Dave Bittner: And so what's the cat and mouse here? I mean, in terms of, you know, the folks whose websites are falling victim to this, what's to be done there? 

Sam Crowther: Look. This is a responsibility of the anti-bot vendors, right? That's where the game is. There is, you know, very clear difference in folk and their ability to iterate and prevent this sort of behavior. And, you know, understanding that this is even a problem is the first step to being able to solve it. But, you know, it shouldn't fall on the customer. This is absolutely the responsibility of the individual providing the service. And look. What we're starting to see is it's, you know, it's evolved from the anti-bot vendors, but it's starting to move also into some of the anti-fraud vendors as well. And, you know, if that trend is to continue, it won't be long before, you know, someone can buy an off-the-shelf solution to beat most e-commerce website security products. 

Dave Bittner: How do I know if I have a problem here? 

Sam Crowther: Look. This is one of the interesting and also scary parts of this - right? - is their whole business model is getting sessions that look good and that are valid. And so look. Usually, the best way to figure out if there's a problem is actually look at your own web traffic data. All right? If you look at, say, login requests or checkouts over the last two months, what pattern does it follow? Does a follow day-night cycles? Does it look like human activity? Does it spike up and down, you know, sort of sporadically? Those are actually the best indicators that something like this is going on, because unfortunately, you can no longer rely on the data and reporting from a vendor when this sort of threat is very, very real.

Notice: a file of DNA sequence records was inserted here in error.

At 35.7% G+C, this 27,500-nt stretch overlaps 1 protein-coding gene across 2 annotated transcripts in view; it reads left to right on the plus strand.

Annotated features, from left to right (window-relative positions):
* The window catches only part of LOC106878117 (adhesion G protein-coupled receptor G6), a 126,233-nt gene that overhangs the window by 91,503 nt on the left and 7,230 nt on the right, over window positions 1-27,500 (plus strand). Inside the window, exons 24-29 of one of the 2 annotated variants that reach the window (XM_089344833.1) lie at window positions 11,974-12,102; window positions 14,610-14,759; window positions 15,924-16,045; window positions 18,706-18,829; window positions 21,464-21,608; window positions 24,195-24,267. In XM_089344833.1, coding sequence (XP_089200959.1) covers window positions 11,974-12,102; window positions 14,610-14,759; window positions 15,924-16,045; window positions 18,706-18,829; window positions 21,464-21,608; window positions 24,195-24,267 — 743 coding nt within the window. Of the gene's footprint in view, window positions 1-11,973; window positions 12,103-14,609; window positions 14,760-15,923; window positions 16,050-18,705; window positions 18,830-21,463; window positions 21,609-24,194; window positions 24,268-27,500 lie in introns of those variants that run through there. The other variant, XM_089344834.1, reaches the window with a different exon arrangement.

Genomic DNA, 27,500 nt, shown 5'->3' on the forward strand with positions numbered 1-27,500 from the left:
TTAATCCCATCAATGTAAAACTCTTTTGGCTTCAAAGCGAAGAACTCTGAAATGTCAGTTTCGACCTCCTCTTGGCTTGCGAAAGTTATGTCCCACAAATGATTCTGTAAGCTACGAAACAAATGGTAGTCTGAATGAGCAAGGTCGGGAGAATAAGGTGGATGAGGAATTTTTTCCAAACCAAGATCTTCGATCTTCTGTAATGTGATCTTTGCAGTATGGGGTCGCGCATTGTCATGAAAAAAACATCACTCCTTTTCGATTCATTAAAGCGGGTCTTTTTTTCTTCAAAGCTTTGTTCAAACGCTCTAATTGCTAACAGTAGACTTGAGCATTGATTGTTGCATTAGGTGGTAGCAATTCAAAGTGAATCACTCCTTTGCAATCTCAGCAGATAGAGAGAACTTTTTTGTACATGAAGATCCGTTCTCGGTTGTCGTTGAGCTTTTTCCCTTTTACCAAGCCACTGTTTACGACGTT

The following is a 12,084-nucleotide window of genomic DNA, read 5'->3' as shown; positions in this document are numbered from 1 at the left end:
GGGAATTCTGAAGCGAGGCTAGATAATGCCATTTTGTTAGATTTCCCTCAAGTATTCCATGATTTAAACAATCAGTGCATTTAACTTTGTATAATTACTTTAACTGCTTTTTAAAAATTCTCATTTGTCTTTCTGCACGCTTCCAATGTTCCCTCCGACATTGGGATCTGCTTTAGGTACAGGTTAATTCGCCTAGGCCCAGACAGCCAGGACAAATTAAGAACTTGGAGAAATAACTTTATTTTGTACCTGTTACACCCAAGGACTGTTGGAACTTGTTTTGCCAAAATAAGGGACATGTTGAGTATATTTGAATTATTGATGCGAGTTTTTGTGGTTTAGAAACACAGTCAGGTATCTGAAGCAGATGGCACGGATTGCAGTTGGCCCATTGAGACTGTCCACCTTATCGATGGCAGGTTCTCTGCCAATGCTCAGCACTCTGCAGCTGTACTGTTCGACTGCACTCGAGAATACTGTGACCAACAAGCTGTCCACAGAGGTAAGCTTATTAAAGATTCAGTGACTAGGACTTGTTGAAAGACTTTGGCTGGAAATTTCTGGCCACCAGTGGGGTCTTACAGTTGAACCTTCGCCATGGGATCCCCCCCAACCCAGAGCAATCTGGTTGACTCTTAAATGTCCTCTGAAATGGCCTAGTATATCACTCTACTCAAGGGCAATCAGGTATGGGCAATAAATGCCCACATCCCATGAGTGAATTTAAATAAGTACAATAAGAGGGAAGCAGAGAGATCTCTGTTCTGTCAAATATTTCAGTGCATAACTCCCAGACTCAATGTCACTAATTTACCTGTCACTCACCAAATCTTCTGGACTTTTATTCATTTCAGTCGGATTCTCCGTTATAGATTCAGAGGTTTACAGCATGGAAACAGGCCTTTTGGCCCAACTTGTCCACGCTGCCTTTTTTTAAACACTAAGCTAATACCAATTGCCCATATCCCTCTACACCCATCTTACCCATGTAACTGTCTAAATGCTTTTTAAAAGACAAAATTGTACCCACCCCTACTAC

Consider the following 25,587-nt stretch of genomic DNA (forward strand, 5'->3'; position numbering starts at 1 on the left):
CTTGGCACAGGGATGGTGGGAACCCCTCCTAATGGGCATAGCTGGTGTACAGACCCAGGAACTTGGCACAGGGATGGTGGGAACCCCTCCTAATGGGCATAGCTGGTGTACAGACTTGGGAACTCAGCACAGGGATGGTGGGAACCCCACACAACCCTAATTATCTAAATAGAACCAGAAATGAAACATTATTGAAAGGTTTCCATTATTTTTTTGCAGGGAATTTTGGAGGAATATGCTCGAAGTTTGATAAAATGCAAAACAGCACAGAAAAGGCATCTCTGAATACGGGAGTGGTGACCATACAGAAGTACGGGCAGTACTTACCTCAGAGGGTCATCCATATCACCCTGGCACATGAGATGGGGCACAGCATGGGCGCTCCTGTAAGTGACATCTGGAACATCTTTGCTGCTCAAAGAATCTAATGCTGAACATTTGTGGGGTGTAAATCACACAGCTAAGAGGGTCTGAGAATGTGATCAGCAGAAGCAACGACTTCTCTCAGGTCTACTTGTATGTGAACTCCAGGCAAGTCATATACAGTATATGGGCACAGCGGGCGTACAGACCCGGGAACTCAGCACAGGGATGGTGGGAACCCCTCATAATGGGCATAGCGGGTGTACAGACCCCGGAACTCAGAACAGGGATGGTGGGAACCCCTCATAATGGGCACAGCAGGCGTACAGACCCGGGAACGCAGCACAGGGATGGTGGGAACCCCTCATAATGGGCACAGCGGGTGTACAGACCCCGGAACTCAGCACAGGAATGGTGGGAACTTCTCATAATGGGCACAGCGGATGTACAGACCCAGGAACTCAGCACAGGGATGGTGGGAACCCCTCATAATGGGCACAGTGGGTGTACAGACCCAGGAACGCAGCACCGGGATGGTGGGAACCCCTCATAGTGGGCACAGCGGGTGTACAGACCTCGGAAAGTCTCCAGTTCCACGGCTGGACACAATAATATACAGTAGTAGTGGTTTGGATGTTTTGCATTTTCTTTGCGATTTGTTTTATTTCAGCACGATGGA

Dave Bittner: So what sort of questions should I be asking my vendor? I mean, if, you know, if I'm engaged with someone who is selling me services to protect me against bots, how do I make sure that they've got the latest, greatest stuff out there to keep me safe? 

Sam Crowther: I think this is very much a dialogue around, you know, how aware of the problem are people and understanding their strategies to address it, right? I mean, it's going to be different for everyone. But making sure that they can actually articulate this is what we actively do to combat this type of activity is very important because, you know, what we see is people sort of hand wave, oh, we have machine learning, we have this, we have that. And the reality is none of that really matters if someone can send the data that's expected to the machine learning model, right? ML is only as good as the data it gets. So it's very important that any vendor in this space has a very active strategy to, you know, almost dismember this type of solving activity.